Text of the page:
Guest Post: Jenny Meyerhoff on What to Do If Your Secondary Characters Multiply Like Bunnies

By Jenny Meyerhoff

Because my debut YA, Queen of Secrets (FSG, 2010), is loosely based on the biblical story The Book of Esther, all the main players were predetermined: Essie Green is Esther; Austin King is the king; Micah is Esther’s relative Mordecai; and Harrison is the villain Haman. That seems like a pretty manageable cast.

However, because I’d decided to tell this story for young adults and set it in a high school, I needed more characters: the football players, the cheerleaders, Essie’s friends and her family.

I wound up with a lot of characters, and a lot of work. First, each character needs to be three dimensional. Second, every time you add a character, you are adding not only one new person into your storyline, but several new relationships. Sometimes I felt like I was writing in a pile of tangled spaghetti!

One piece of writing advice that’s always stuck with me is that every character is the star their own story, just like in the hysterical Tom Stoppard play “Rosencrantz and Guildenstern are Dead.”

This isn’t to say that every character needs their own subplot, but secondary characters can not merely be props for the main character. I consider a couple of tools crucial to getting to know my characters. I always begin with the character brainstorming worksheets I have posted on my website (PDF).

Once I have the basics of my character down, I turn to Victoria Schmidt’s book 45 Master Characters (Writers Digest, 2007). I find it really helpful to think about what personality archetype each of my characters falls into; it’s a good overarching guideline to behavior.

Once I’ve done that, I’ll delve into juicier things like journaling as each character, writing a theme song for each character or interviewing my characters.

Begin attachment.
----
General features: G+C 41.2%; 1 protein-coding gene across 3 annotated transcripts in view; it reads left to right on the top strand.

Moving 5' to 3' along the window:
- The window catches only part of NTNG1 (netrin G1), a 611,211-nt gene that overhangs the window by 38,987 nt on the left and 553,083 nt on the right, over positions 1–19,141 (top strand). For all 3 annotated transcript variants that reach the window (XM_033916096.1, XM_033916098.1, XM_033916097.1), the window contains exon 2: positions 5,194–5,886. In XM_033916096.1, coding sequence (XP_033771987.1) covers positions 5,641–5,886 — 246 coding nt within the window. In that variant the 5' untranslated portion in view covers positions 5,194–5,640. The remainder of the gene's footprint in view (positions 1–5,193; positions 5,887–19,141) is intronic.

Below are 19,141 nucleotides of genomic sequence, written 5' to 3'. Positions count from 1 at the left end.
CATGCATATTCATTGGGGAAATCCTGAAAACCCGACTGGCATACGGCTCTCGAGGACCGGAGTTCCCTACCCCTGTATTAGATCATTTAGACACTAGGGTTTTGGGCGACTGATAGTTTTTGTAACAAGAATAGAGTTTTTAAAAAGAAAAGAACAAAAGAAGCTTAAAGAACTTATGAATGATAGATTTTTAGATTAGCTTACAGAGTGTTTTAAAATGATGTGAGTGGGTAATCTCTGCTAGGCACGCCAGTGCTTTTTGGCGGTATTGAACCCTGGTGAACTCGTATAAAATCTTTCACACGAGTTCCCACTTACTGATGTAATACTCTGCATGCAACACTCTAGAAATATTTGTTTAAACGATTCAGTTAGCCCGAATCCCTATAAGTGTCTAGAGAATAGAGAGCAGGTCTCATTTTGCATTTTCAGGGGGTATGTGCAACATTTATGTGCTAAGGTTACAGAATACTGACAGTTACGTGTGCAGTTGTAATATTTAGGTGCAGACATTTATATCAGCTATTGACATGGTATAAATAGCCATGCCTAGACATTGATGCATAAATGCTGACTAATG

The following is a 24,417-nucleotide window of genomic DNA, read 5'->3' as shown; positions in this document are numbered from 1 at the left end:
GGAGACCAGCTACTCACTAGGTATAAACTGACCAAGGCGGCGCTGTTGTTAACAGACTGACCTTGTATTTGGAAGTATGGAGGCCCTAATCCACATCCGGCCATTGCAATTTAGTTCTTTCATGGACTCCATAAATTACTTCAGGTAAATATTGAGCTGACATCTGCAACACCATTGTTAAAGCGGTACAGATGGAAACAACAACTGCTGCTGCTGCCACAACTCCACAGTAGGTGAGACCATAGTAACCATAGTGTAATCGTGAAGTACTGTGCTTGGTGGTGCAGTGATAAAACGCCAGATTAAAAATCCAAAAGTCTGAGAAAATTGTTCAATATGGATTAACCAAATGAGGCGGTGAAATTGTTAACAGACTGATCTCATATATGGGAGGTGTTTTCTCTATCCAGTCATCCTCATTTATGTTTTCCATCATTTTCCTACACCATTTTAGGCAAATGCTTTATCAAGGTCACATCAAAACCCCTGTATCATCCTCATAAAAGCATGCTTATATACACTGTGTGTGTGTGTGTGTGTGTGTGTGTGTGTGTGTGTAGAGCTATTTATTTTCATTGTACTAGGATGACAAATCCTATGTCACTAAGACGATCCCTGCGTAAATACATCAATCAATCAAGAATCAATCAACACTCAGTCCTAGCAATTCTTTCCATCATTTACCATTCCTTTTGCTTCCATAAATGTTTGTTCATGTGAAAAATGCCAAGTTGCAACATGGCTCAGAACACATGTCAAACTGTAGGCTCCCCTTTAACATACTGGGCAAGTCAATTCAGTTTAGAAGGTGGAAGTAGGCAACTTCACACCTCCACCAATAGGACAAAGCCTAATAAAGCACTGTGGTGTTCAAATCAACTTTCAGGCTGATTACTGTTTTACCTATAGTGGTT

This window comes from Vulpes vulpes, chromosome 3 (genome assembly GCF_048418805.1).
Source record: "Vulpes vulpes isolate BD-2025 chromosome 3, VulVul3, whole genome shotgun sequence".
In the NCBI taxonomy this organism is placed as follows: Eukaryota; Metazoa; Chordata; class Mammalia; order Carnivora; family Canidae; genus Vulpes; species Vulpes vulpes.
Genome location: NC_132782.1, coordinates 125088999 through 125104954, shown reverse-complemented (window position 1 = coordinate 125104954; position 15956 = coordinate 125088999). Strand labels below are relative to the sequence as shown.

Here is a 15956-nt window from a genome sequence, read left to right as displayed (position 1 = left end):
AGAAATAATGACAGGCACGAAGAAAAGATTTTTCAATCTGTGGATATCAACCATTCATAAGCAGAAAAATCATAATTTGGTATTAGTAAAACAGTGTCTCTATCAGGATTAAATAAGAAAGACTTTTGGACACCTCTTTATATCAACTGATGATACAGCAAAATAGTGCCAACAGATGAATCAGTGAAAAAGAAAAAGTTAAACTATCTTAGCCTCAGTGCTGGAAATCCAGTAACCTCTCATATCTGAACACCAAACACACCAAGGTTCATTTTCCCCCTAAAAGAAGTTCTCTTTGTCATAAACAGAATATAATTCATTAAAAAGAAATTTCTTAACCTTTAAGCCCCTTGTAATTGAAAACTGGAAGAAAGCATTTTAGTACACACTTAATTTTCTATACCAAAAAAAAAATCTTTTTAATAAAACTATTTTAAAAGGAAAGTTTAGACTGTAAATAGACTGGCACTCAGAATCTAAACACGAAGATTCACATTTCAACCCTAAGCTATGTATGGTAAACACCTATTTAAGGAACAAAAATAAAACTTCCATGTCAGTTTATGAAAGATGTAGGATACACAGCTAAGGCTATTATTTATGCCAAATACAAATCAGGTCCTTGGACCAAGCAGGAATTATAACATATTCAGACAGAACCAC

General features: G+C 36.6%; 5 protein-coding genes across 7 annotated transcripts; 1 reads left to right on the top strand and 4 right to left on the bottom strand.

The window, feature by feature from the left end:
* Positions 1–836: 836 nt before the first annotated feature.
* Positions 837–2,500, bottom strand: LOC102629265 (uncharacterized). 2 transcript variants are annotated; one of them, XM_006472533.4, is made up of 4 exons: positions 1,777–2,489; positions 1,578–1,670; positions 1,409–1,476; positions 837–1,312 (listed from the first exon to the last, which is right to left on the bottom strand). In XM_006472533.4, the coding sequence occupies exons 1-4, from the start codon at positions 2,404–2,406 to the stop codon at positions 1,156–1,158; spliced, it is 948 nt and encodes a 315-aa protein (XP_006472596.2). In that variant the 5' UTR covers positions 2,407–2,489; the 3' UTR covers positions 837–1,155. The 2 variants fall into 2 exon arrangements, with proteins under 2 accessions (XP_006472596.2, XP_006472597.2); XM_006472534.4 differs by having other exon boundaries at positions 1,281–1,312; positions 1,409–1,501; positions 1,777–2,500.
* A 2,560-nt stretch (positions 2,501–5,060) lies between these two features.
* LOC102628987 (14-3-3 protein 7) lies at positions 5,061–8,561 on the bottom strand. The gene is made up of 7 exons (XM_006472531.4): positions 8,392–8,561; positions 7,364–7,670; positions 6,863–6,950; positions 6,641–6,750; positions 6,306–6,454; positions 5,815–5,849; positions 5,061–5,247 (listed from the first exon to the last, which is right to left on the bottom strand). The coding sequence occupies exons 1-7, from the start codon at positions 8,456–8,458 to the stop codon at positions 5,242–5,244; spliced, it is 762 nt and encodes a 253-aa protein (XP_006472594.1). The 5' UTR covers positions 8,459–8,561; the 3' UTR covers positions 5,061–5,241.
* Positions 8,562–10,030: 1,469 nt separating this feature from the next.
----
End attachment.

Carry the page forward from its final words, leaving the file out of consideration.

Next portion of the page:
As important as all this is, I really think that second item I mentioned–the one about managing all the relationships–is the true headache, I mean challenge, of writing a large cast of characters.

Take, for example, Hayden, a secondary in Queen of Secrets. She’s Essie’s cheerleading big sister. She’s got her own personality, yes. But she’s also subtly different when she’s interacting with Austin versus when she’s interacting with Lara versus when she’s with Essie.

When determining those relationship dynamics I thought about the history between characters. Hayden’s known Austin forever but just met Essie over the summer.

I also looked at the status differences between characters; Austin has the highest status in their group, so Hayden looks up to him a bit, but Essie is rather low on the social ladder at first. Hayden feels quite magnanimous towards Essie and takes her under her wing.

It was also important to note whether there is a power imbalance. Does one character want something from another?

While all this might seem like a lot of extra work, it pays off many times over. It’s so much easier to write when you know your characters well. Hopefully, it also makes your book a more enticing read!

Cynsational Notes

From the promotional copy for Queen of Secrets: “Fifteen-year-old Essie Green cannot believe her luck when Austin King asks her out. He is the captain of the football team and the hottest guy at Pershing High School. Unfortunately, as their relationship heats up, so does a rivalry between Austin’s best friend Harrison and Essie’s estranged cousin Micah, an observant Jew. Essie is forced to decide where her loyalties lie. With a family member she barely knows, or the boy she’s beginning to love?”